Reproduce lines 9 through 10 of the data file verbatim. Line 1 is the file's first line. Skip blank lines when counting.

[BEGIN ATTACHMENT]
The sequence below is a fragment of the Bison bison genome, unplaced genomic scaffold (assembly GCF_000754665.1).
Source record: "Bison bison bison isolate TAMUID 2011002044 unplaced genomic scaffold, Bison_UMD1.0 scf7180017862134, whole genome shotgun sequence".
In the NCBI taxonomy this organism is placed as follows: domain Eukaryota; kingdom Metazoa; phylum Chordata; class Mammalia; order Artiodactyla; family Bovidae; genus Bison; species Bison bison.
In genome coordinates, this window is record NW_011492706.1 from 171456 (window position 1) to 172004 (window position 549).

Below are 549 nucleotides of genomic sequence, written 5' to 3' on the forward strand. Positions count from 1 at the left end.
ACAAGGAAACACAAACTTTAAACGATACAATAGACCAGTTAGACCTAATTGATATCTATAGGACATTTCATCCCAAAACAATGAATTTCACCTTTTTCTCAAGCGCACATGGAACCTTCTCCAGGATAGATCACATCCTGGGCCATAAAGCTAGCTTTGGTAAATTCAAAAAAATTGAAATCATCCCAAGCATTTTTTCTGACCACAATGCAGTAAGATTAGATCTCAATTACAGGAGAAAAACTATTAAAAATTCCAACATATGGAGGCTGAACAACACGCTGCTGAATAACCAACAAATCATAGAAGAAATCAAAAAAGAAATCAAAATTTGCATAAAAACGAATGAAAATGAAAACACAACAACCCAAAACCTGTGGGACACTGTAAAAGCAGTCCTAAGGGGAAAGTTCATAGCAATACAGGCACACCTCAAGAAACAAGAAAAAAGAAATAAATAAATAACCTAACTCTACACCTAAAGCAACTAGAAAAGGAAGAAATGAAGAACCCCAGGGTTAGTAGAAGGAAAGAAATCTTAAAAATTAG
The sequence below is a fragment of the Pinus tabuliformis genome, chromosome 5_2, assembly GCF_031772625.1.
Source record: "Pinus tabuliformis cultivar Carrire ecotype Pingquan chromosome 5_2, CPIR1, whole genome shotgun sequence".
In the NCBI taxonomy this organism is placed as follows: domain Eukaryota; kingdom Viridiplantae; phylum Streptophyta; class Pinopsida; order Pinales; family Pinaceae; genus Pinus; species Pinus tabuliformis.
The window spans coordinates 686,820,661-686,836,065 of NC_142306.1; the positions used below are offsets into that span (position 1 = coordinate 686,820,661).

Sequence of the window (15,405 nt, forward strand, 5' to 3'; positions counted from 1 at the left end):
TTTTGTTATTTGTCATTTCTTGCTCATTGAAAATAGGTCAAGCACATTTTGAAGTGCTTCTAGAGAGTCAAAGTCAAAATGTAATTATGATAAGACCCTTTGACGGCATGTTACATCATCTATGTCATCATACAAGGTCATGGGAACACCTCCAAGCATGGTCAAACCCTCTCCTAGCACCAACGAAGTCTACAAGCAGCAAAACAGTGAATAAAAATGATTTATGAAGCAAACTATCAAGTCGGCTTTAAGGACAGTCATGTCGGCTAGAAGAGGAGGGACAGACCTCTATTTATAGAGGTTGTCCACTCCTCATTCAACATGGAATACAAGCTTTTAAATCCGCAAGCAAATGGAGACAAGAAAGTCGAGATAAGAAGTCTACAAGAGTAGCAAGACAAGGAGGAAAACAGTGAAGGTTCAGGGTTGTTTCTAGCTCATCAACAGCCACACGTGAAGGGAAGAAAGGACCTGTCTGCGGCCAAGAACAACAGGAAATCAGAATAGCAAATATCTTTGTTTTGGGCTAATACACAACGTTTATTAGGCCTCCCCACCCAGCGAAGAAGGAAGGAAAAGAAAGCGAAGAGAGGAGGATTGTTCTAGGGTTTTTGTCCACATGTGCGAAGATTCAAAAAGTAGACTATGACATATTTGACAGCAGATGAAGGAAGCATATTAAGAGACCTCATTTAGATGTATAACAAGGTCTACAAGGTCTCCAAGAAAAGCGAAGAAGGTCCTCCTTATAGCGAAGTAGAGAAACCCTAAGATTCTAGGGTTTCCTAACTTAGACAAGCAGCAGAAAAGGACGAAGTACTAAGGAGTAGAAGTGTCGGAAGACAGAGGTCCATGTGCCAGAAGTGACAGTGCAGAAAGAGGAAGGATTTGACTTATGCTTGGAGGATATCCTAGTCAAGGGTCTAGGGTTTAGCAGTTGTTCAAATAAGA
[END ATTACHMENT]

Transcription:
In the NCBI taxonomy this organism is placed as follows: domain Eukaryota; kingdom Viridiplantae; phylum Streptophyta; class Pinopsida; order Pinales; family Pinaceae; genus Pinus; species Pinus tabuliformis.
The window spans coordinates 686,820,661-686,836,065 of NC_142306.1; the positions used below are offsets into that span (position 1 = coordinate 686,820,661).